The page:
TABLE H______________________________________Coefficient Defined       Coefficient Calculated                      Coefficient Applied______________________________________aO     1              1a1     A1 = -a1 /aO                      A1bO     BO = (Gs /4)*bO /aO                      bO = 4BOb1     B1 = (Gs /4)*b1 /aO                      b1 = 4B1______________________________________

To obtain the combined transfer function T(s) of equation (1), the slope equalizer of FIG. 3 and the bump equalizer of FIG. 4 are series connected.

In FIG. 4 a digital signal processor bump equalizer in accordance with an embodiment of the present invention is illustrated in representational block diagram form. The DSP bump equalizer representation includes an input 102, an output 103, a first adder 104, a first one sample delay (z-1) 105, a second adder 106, a second one sample delay (z-1) 107, and a third adder 108. A B0 multiplier 109 coupled between the input 102 and the third adder 108. A B1 multiplier 110 coupled between the input 102 and the second adder 106. An A1 multiplier 111 coupled between the output 103 and the second adder 106. A B2 multiplier 112 coupled between the input 102 and the first adder 104. An A2 multiplier 113 coupled between the output 103 and the first adder 104.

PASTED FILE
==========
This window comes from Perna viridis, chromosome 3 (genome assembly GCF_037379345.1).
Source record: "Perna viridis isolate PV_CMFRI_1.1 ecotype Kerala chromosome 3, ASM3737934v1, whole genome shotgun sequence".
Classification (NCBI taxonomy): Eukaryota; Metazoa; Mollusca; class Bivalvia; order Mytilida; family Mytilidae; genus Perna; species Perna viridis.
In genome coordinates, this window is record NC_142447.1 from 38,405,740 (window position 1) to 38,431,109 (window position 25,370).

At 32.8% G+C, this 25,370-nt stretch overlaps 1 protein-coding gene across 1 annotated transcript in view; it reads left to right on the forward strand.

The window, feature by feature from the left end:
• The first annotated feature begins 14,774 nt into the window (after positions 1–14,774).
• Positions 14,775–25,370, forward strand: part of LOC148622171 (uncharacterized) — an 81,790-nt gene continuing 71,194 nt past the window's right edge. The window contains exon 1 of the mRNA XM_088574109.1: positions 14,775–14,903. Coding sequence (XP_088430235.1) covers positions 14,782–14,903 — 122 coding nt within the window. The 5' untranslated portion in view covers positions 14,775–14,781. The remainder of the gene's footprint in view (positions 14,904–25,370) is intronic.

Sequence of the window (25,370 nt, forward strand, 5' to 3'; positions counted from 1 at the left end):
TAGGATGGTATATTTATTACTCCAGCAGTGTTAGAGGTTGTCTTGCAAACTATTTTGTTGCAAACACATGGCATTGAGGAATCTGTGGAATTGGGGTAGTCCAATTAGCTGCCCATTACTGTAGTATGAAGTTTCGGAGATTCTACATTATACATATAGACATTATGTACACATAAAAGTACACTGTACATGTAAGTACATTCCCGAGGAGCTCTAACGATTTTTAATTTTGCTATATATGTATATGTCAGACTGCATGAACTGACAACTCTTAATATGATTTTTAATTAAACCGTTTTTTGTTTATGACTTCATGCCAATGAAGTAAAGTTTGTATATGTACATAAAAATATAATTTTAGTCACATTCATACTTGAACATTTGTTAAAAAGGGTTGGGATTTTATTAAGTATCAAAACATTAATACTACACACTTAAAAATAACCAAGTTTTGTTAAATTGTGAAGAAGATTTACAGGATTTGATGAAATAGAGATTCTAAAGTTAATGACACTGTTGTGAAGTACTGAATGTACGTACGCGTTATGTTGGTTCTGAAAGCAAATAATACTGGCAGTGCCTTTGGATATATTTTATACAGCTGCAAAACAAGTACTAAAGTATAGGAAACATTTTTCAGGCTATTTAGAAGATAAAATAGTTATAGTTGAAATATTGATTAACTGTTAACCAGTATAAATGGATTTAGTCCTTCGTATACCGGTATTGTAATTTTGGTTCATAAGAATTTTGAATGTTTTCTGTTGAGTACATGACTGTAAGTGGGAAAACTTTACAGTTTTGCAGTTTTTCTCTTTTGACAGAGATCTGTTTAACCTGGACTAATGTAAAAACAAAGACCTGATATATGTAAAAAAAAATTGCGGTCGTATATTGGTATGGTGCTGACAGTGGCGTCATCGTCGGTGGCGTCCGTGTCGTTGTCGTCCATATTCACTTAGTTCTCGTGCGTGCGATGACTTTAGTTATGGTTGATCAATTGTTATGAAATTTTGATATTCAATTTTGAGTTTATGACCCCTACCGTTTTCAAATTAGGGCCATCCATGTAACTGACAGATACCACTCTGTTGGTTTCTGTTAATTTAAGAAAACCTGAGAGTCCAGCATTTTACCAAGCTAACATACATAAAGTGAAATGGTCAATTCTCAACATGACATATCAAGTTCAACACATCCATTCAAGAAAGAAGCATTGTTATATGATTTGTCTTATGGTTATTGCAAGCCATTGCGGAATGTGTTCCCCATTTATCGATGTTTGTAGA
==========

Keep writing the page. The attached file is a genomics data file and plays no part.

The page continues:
In operation an input signal is applied to the input 102 to produce an output signal at the output 103. Products of coefficients B2 and A2 and the input and output signals, respectively, provided by the B2 and A2 multipliers 112 and 113, respectively, are summed by the first adder 104. The sum from the first adder 104 is then delayed one sample by the first delay 105 before being summed, by the second adder 106, with products of coefficients B1=2b1 and A1=2a1, provided by the B1 and A1 multipliers 110 and 111, respectively, and the input and output signals, respectively. The sum from the second adder 106 is then delayed one sample by the second delay 107 before being summed, by the third adder 108, with the product of the coefficient B0=3bo, provided by the B0 multiplier 108, and the input signal to produce the output signal from the bump equalizer.